Councilman says church leaders worked together on agreement that could preserve iconic sanctuary
Ward 8 Councilman Mark Stonecipher says leaders of First Christian and Crossings Community churches worked together on a deal that could lead to preservation of First Christian's iconic domed sanctuary.
The Oklahoma City Council voted 8-1 Tuesday in favor of an agreement that amounts to a reprieve from the threat of demolition while Crossings evaluates whether to buy First Christian's property at 3700 N Walker Ave.
Historic preservation advocates and neighborhood residents have rallied to protect First Christian from destruction as its dwindling congregation seeks a buyer.
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Located on 31.8 acres at Interstate 235 and NW 36 Street, First Christian could be a prime candidate for commercial development.
Crossings is considering acquisition of the sanctuary, Jewel Box Theatre and Education Building for a satellite campus near downtown.
Stonecipher, whose high school graduation was in First Christian's sanctuary, said he helped arrange meetings of church leaders to explore whether a sale to Crossings could achieve both churches' objectives.
"I thought it was best to keep lawyers, the real estate agents and the city staff out of the room," Stonecipher said. "We now as a result of people sitting down and talking have a purchase and sale agreement."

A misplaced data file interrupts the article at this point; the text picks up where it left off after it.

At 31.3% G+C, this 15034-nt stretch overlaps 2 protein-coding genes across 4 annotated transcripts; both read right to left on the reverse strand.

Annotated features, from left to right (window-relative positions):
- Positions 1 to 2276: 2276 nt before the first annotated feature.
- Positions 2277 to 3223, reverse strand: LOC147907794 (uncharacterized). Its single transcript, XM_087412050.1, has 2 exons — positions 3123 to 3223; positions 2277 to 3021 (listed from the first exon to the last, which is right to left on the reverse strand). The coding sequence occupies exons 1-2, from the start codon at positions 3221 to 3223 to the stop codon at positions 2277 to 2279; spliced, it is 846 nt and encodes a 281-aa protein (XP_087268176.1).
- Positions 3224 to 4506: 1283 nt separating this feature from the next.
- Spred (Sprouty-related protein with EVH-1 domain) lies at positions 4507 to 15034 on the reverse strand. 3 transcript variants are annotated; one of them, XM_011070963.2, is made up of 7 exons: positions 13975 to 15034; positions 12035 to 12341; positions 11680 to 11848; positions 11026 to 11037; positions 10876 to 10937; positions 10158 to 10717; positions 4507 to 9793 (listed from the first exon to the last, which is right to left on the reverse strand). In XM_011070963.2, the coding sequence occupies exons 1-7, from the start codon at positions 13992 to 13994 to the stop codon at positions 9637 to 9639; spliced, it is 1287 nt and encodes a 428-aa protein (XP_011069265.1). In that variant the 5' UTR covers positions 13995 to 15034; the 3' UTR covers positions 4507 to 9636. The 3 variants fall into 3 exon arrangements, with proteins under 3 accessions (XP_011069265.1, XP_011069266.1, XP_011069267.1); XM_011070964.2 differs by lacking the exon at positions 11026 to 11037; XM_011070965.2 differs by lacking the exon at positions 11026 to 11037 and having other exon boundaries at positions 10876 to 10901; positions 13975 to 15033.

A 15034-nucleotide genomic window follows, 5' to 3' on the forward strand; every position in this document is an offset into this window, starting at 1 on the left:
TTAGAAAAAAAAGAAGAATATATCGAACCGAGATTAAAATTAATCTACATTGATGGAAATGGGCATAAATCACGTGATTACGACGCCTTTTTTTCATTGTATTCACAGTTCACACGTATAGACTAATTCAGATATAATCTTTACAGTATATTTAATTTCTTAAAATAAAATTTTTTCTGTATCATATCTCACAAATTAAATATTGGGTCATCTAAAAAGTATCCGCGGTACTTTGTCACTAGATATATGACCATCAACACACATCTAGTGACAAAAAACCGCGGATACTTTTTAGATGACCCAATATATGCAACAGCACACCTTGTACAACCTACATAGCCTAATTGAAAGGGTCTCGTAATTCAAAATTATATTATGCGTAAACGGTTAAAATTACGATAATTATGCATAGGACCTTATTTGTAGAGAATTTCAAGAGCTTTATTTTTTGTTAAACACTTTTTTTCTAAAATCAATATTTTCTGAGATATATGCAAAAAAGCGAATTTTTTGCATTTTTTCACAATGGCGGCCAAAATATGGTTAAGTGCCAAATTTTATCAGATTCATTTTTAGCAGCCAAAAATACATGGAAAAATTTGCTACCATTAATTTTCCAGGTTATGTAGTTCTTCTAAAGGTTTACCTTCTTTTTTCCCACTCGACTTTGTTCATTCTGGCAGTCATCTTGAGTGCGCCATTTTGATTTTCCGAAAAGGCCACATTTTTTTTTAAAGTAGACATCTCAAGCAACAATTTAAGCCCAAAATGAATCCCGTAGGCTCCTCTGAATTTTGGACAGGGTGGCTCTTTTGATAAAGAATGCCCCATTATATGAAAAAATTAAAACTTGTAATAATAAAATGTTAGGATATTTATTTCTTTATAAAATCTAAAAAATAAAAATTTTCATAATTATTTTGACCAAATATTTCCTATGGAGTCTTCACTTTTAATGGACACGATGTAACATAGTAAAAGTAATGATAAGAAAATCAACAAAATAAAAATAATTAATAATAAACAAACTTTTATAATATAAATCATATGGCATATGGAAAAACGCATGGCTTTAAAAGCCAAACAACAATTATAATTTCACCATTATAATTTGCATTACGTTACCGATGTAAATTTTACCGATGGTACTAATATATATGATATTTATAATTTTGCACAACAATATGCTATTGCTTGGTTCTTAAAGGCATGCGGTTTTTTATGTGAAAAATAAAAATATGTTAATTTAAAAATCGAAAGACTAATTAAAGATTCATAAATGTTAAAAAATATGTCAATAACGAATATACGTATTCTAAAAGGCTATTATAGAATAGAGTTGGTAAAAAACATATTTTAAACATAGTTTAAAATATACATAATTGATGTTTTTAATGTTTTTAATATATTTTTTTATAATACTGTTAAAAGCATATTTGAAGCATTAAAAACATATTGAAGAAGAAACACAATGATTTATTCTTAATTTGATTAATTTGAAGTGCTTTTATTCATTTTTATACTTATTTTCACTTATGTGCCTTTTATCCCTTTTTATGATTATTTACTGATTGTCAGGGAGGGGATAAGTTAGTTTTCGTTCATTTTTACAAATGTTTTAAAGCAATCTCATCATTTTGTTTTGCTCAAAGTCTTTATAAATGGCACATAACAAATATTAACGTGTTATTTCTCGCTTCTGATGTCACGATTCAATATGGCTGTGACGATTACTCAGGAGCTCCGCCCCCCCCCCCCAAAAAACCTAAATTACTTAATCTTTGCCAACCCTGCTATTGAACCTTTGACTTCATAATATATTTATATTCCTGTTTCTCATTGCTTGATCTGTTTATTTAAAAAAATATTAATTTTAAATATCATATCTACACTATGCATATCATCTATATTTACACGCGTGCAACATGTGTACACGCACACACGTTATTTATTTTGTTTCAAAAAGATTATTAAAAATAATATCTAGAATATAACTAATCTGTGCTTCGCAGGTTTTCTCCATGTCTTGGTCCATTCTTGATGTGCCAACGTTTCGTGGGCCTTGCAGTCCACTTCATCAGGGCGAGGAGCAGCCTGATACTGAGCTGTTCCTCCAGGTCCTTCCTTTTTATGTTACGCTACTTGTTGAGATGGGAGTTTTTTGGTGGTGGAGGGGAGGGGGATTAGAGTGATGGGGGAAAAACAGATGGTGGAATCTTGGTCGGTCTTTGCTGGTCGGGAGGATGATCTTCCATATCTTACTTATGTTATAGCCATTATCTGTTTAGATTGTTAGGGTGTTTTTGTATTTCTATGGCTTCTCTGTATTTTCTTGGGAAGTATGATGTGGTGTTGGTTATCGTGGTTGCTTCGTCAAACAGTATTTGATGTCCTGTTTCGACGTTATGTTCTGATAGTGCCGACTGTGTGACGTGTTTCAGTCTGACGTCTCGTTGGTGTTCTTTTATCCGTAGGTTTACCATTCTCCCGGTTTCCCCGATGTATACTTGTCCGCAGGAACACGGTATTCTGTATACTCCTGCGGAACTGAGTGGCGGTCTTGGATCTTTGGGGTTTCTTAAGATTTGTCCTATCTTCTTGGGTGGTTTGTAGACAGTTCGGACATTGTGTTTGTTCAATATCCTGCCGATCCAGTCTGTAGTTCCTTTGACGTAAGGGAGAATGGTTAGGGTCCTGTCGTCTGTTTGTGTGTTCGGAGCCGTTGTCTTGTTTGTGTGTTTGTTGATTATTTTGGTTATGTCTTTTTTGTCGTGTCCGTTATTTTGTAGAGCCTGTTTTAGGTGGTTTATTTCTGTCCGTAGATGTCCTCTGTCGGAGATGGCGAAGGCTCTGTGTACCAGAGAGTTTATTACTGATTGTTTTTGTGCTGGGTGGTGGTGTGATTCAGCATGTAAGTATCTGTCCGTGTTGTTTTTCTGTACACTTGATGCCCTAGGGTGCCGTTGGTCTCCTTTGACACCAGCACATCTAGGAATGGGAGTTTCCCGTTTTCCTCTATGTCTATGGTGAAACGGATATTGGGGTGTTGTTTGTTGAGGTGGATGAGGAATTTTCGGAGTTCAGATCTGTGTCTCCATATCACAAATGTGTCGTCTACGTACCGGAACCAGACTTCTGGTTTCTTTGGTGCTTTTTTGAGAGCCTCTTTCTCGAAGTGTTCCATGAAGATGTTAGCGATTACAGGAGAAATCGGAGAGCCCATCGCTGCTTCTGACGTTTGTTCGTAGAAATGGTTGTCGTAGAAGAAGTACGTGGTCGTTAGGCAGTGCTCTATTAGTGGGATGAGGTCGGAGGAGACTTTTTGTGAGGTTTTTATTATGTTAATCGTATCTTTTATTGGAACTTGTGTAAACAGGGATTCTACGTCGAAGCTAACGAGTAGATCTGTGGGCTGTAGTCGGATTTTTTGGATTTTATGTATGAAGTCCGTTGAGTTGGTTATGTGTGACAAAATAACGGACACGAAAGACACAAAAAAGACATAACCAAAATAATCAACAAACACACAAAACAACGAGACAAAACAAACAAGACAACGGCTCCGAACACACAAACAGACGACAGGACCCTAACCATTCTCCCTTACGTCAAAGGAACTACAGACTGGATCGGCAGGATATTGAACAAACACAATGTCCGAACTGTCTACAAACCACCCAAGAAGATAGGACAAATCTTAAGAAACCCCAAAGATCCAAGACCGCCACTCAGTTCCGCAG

He said the agreement was "something everyone can live with, that will work well for everyone."
"When you come up with a compromise," Stonecipher said, "sometimes you meet in the middle. Everybody worked hard here."
Under the agreement, the Historic Preservation Commission's decision to review First Christian's property for designation as a historic landmark overlay district, a restrictive zoning classification, will be withdrawn.
That step was required by Crossings as a condition of closing a sale, should a deal be worked out, Stonecipher said.
Crossings is moving ahead with its due diligence, he said.
The churches agreed First Christian’s sanctuary, Jewel Box Theatre and Education Center will not be demolished as long as First Christian and Crossings are in negotiations.
If a sale goes through, the buildings are protected from demolition as long as Crossings owns the property.
The agreement applies to about 12 acres of the First Christian tract, which was once part of a golf course.
Ward 5 Councilman David Greenwell said he opposed the agreement, and voted against it.
"The best thing we can do is to stay completely out of this process, let one church sell its facility to another church," Greenwell said.